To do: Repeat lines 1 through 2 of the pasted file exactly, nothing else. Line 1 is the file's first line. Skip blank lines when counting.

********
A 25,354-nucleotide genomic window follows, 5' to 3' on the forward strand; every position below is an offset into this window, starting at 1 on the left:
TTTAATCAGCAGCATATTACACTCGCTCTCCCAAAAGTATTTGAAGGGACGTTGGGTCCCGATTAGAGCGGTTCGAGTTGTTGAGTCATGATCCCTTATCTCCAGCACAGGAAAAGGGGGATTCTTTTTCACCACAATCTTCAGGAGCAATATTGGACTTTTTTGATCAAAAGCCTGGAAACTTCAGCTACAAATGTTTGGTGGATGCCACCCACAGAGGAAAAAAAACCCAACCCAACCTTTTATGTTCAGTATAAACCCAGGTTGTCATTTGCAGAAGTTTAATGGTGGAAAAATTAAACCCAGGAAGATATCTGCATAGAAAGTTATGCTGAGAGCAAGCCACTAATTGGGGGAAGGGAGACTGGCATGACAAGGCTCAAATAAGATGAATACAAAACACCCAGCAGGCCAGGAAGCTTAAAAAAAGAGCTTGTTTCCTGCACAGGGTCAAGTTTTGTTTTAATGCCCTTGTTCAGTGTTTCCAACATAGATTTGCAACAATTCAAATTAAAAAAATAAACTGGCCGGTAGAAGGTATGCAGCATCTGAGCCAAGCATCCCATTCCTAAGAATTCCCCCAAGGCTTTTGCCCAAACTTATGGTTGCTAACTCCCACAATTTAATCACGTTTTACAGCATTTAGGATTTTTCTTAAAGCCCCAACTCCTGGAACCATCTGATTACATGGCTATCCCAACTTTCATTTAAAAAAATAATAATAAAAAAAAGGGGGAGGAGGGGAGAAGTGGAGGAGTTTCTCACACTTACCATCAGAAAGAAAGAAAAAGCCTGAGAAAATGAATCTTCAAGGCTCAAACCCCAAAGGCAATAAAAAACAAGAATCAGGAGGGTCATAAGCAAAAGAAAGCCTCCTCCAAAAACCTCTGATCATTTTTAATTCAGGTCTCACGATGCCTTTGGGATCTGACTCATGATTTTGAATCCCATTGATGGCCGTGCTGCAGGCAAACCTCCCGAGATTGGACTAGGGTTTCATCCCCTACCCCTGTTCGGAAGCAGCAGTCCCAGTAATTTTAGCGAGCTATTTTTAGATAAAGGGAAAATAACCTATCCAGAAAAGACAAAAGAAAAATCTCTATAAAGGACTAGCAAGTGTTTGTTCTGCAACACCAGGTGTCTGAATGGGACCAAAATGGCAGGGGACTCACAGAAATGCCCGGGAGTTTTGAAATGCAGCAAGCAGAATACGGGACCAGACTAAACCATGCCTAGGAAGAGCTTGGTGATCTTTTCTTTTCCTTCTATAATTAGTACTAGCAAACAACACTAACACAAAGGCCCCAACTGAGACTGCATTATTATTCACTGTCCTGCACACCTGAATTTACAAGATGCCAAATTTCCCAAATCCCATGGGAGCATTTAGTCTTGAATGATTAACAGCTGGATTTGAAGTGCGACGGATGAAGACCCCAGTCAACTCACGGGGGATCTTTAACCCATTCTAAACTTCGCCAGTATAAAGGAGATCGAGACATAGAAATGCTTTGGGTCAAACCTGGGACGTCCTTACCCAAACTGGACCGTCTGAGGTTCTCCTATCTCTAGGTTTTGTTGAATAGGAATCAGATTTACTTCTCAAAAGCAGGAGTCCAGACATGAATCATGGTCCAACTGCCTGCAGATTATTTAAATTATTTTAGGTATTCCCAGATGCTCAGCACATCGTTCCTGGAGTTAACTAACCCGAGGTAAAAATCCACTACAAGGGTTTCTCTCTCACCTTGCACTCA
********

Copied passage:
A 25,354-nucleotide genomic window follows, 5' to 3' on the forward strand; every position below is an offset into this window, starting at 1 on the left:
TTTAATCAGCAGCATATTACACTCGCTCTCCCAAAAGTATTTGAAGGGACGTTGGGTCCCGATTAGAGCGGTTCGAGTTGTTGAGTCATGATCCCTTATCTCCAGCACAGGAAAAGGGGGATTCTTTTTCACCACAATCTTCAGGAGCAATATTGGACTTTTTTGATCAAAAGCCTGGAAACTTCAGCTACAAATGTTTGGTGGATGCCACCCACAGAGGAAAAAAAACCCAACCCAACCTTTTATGTTCAGTATAAACCCAGGTTGTCATTTGCAGAAGTTTAATGGTGGAAAAATTAAACCCAGGAAGATATCTGCATAGAAAGTTATGCTGAGAGCAAGCCACTAATTGGGGGAAGGGAGACTGGCATGACAAGGCTCAAATAAGATGAATACAAAACACCCAGCAGGCCAGGAAGCTTAAAAAAAGAGCTTGTTTCCTGCACAGGGTCAAGTTTTGTTTTAATGCCCTTGTTCAGTGTTTCCAACATAGATTTGCAACAATTCAAATTAAAAAAATAAACTGGCCGGTAGAAGGTATGCAGCATCTGAGCCAAGCATCCCATTCCTAAGAATTCCCCCAAGGCTTTTGCCCAAACTTATGGTTGCTAACTCCCACAATTTAATCACGTTTTACAGCATTTAGGATTTTTCTTAAAGCCCCAACTCCTGGAACCATCTGATTACATGGCTATCCCAACTTTCATTTAAAAAAATAATAATAAAAAAAAGGGGGAGGAGGGGAGAAGTGGAGGAGTTTCTCACACTTACCATCAGAAAGAAAGAAAAAGCCTGAGAAAATGAATCTTCAAGGCTCAAACCCCAAAGGCAATAAAAAACAAGAATCAGGAGGGTCATAAGCAAAAGAAAGCCTCCTCCAAAAACCTCTGATCATTTTTAATTCAGGTCTCACGATGCCTTTGGGATCTGACTCATGATTTTGAATCCCATTGATGGCCGTGCTGCAGGCAAACCTCCCGAGATTGGACTAGGGTTTCATCCCCTACCCCTGTTCGGAAGCAGCAGTCCCAGTAATTTTAGCGAGCTATTTTTAGATAAAGGGAAAATAACCTATCCAGAAAAGACAAAAGAAAAATCTCTATAAAGGACTAGCAAGTGTTTGTTCTGCAACACCAGGTGTCTGAATGGGACCAAAATGGCAGGGGACTCACAGAAATGCCCGGGAGTTTTGAAATGCAGCAAGCAGAATACGGGACCAGACTAAACCATGCCTAGGAAGAGCTTGGTGATCTTTTCTTTTCCTTCTATAATTAGTACTAGCAAACAACACTAACACAAAGGCCCCAACTGAGACTGCATTATTATTCACTGTCCTGCACACCTGAATTTACAAGATGCCAAATTTCCCAAATCCCATGGGAGCATTTAGTCTTGAATGATTAACAGCTGGATTTGAAGTGCGACGGATGAAGACCCCAGTCAACTCACGGGGGATCTTTAACCCATTCTAAACTTCGCCAGTATAAAGGAGATCGAGACATAGAAATGCTTTGGGTCAAACCTGGGACGTCCTTACCCAAACTGGACCGTCTGAGGTTCTCCTATCTCTAGGTTTTGTTGAATAGGAATCAGATTTACTTCTCAAAAGCAGGAGTCCAGACATGAATCATGGTCCAACTGCCTGCAGATTATTTAAATTATTTTAGGTATTCCCAGATGCTCAGCACATCGTTCCTGGAGTTAACTAACCCGAGGTAAAAATCCACTACAAGGGTTTCTCTCTCACCTTGCACTCA